• “I just cannot accept that my dad’s life or anyone else’s is a fair price to pay for our “back to normal,” @Amber_Coffman
  • “9/11 hits different riding up on 700k deaths no one cares about,” @Mollyissilly


  • “Now when I feel overwhelmed by work I take 2 deep breaths and say, “this is what you dreamed of. That’s what this work is for. And if this specific job isn’t it, we won’t say yes to this again,” @aundrelarrow
  • “The next big recruiting platform in tech is the 32 hour work week,” @gabe_g2i


  • “*wakes up, puts on old school metal tee* man I love this band. wonder if their singer thinks the Moderna vaccine is a plot to inject microcomputers into the bloodstream,” @mountain_goats
  • “The label I work at had ITS BUSIEST YEAR EVER in 2020 and that momentum has carried,” @turnbullet666
  • “If you’re an artist, you will be an artist no matter what. I don’t think you have a choice,” Jasamine White-Gluz via @HandDrawnDrac
  • “When you focus on building your own shit, all the doors that were once closed start opening organically,” @Breezyb215
  • “You’d be surprised how many people are willing to pay $10 for an album when given the opportunity,” @BigSto

I moved Metal Bandcamp Gift Club back to it’s old school, Yahoo style layout. If you have a birthday and love giving gifts (and sometimes getting gifts), you should check it out.

stopped using Whoop after just five months. There was nothing wrong with it, but my head needs less numbers and things to feel guilty about these days.

May your week be filled with good food, and cool evenings on porches.

Before Giving Yourself Over to Your Job

From an interview with Harper’s Bazaar Digital Director Nikki Ogunnaike:

“My friend Joe Holder is very much of the school where he believes there are all sorts of products that people are buying and reaching and searching for to do their wellness practices, but there are things like stillness, meditation, religion, fresh air, and vitamin D. And I don’t knock anyone — do whatever you need to do to center yourself. But in my own life, making sure that I do something for myself in the morning before I have to give myself over to my job.”

‘Nikki Ogunnaike Wants You to Unfollow Anyone Who Doesn’t Bring You Joy, at The Cut

Even with my years of talking about productivity and using all the cool tools, my morning routine doesn’t exist. Some mornings I just stumble through, other mornings I rush to complete a task that I put off from the previous workday.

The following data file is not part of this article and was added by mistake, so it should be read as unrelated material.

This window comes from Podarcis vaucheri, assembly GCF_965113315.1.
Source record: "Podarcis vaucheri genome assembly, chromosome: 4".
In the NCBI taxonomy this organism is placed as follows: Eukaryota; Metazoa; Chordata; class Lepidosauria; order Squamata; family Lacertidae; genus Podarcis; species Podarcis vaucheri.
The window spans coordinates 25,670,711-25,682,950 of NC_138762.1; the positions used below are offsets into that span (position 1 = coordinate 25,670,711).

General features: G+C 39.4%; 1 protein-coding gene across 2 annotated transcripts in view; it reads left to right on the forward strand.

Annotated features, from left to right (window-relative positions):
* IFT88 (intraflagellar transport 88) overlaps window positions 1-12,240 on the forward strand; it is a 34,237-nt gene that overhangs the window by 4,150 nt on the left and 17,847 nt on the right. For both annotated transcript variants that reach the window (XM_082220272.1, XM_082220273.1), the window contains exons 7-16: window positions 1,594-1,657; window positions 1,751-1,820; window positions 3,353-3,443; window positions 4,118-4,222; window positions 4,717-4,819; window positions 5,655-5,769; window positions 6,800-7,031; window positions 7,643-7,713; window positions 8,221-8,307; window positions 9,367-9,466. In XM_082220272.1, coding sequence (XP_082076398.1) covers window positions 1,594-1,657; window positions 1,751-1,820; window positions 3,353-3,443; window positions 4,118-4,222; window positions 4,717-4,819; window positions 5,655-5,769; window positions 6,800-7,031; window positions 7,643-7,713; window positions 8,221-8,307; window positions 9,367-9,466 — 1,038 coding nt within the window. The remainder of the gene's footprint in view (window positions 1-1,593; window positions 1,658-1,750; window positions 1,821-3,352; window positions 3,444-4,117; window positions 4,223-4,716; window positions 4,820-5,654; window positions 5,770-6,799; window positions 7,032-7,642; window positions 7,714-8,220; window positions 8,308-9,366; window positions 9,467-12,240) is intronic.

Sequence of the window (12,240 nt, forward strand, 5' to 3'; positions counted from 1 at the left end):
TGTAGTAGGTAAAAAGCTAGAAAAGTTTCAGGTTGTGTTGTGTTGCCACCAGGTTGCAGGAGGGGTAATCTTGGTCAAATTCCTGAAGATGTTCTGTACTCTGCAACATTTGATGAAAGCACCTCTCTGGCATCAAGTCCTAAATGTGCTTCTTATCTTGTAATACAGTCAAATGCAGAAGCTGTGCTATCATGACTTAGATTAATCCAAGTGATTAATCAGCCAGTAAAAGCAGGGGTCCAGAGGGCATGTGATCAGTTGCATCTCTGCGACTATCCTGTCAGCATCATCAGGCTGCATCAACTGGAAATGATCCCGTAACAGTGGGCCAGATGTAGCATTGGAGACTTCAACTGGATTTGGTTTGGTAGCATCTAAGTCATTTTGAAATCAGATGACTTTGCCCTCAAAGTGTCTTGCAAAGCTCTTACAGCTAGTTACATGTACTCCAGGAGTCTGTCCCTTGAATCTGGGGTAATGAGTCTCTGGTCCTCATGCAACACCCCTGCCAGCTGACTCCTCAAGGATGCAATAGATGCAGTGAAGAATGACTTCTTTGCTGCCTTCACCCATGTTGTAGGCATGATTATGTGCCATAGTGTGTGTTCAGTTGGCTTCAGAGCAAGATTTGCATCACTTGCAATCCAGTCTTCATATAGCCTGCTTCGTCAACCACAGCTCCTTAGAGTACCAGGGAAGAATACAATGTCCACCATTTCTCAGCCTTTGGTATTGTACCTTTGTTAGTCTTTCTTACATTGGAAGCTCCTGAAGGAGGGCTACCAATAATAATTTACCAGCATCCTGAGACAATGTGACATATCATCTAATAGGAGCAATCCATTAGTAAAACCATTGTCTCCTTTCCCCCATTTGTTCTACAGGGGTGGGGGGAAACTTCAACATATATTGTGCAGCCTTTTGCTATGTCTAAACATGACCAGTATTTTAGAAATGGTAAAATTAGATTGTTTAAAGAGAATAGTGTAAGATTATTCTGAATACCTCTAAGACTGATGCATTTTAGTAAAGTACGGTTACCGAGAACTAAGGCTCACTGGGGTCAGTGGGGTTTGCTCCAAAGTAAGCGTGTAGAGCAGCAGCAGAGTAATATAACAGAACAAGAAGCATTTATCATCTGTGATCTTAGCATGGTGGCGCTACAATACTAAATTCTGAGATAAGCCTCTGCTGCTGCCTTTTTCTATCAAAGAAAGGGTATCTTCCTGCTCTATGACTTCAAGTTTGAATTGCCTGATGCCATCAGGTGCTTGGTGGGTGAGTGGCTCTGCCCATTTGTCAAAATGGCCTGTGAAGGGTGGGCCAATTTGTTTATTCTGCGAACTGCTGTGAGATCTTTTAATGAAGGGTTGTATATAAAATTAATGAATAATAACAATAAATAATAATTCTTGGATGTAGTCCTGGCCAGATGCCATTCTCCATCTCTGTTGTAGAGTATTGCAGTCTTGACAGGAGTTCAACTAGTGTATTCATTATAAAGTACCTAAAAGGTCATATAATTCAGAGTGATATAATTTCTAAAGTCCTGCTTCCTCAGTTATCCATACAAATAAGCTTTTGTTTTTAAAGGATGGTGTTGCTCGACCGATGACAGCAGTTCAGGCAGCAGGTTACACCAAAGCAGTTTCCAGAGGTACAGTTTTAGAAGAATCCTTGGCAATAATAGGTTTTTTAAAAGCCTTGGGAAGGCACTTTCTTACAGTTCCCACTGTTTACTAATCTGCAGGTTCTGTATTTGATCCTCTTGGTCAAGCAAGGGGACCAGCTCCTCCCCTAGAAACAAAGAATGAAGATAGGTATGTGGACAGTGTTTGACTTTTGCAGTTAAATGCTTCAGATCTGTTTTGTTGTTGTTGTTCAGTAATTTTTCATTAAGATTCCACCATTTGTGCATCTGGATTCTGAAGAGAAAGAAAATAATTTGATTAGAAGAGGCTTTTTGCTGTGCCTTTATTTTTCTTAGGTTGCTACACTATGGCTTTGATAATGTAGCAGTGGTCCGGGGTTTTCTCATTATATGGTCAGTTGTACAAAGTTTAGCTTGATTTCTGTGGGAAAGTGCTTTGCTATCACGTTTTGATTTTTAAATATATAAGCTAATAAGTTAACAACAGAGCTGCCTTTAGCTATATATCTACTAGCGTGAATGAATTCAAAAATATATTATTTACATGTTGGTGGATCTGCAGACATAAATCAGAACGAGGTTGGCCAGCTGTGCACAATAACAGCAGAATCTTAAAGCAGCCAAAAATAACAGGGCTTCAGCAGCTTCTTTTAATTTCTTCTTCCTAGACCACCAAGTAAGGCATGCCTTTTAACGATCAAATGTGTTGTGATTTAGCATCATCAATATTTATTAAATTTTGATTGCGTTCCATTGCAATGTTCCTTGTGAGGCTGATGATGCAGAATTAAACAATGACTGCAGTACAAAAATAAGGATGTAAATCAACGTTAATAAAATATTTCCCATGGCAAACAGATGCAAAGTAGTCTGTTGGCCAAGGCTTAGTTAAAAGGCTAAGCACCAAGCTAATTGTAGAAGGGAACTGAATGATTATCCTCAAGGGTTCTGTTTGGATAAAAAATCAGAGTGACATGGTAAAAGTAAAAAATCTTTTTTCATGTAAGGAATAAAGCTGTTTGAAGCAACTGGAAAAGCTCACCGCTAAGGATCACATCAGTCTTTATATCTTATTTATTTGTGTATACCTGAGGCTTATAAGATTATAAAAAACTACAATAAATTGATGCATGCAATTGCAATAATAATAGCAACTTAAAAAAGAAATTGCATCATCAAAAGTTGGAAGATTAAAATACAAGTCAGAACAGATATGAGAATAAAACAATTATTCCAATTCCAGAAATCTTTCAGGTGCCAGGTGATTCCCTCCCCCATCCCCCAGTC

The idea though, of “making sure I do something for myself in the morning before I have to give myself over to my job.” The idea that we really do give ourselves over to our jobs, even when working remotely. That’s a real thing. A different headspace.

Spend the Money

From ‘WHEN TO SPEND ON YOUR BUSINESS,’ from my “day job” (which is Close Mondays):

I didn’t sign up for Basecamp at $100/mo so I make better to-do lists for myself. I signed up so I could assign to-dos for other people, so I could back away from the daily busy work and look ahead.

It’s hard to grow your operation if you’re always in your operation. You need to be able to hop on a 30 minute video call without being worried that you’re inbox is overflowing.

You need to be able to shut things off and go get food without the entire world burning down.

Most People Haven’t Heard Your Album

It’s okay to not have a brand new album on Bandcamp Friday, or ANY FRIDAY. There’s a lot of people in this world who’ve still never heard your album. There’s people that still haven’t heard Metallica’s “black album!”

So talk about the thing you do on social media. Don’t hide it. It’s not “gross” promoting your work. You don’t roll your eyes when you’re painting, doing another vocal take in the studio, or delivering your final design concept to a client, so don’t you roll your eyes when 99.9% of the world doesn’t even know it exists.